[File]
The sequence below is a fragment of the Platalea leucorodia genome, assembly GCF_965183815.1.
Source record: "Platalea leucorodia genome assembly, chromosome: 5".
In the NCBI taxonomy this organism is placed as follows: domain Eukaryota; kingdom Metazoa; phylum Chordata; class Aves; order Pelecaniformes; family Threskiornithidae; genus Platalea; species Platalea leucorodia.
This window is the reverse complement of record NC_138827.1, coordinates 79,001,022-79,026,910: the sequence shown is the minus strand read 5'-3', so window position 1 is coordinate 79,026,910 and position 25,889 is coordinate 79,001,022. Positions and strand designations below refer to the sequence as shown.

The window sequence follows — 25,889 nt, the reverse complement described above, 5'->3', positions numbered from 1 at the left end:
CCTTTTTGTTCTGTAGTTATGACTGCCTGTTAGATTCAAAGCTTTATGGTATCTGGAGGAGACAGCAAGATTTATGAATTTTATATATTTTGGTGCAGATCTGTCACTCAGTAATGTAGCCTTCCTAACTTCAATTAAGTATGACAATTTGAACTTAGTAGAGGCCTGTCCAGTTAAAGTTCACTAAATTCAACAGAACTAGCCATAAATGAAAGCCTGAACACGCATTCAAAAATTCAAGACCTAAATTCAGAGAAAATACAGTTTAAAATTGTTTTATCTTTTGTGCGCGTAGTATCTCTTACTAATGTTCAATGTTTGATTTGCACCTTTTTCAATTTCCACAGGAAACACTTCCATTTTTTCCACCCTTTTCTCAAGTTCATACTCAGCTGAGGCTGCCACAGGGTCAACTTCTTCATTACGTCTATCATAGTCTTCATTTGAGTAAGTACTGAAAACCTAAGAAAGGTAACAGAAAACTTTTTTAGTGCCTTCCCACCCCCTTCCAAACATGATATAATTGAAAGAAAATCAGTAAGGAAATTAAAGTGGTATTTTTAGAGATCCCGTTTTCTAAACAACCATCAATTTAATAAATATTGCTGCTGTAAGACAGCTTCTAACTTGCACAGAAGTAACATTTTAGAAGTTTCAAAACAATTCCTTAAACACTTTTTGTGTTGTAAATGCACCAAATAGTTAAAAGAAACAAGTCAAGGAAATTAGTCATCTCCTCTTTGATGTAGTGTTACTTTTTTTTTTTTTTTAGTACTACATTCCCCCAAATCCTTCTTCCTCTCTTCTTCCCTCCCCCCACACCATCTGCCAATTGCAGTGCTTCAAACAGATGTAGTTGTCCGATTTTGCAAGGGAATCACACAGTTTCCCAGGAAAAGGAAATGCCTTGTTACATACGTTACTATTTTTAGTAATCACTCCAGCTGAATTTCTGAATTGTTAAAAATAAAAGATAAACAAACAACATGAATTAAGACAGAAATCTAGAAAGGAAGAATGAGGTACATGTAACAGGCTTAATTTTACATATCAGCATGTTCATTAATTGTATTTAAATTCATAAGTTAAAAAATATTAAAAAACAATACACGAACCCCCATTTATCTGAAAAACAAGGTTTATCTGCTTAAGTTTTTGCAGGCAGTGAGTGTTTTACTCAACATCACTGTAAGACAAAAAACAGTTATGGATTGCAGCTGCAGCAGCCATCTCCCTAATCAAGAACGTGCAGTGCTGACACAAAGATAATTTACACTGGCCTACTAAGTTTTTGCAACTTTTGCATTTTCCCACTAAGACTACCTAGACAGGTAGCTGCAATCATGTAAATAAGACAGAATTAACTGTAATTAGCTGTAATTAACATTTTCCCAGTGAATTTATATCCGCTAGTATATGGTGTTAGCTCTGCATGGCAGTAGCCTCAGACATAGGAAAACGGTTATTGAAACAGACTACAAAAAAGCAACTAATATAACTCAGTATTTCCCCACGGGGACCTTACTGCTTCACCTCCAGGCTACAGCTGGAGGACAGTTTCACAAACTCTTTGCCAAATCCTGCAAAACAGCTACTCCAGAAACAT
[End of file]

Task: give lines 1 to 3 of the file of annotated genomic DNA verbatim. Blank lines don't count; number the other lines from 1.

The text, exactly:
The sequence below is a fragment of the Platalea leucorodia genome, assembly GCF_965183815.1.
Source record: "Platalea leucorodia genome assembly, chromosome: 5".
In the NCBI taxonomy this organism is placed as follows: domain Eukaryota; kingdom Metazoa; phylum Chordata; class Aves; order Pelecaniformes; family Threskiornithidae; genus Platalea; species Platalea leucorodia.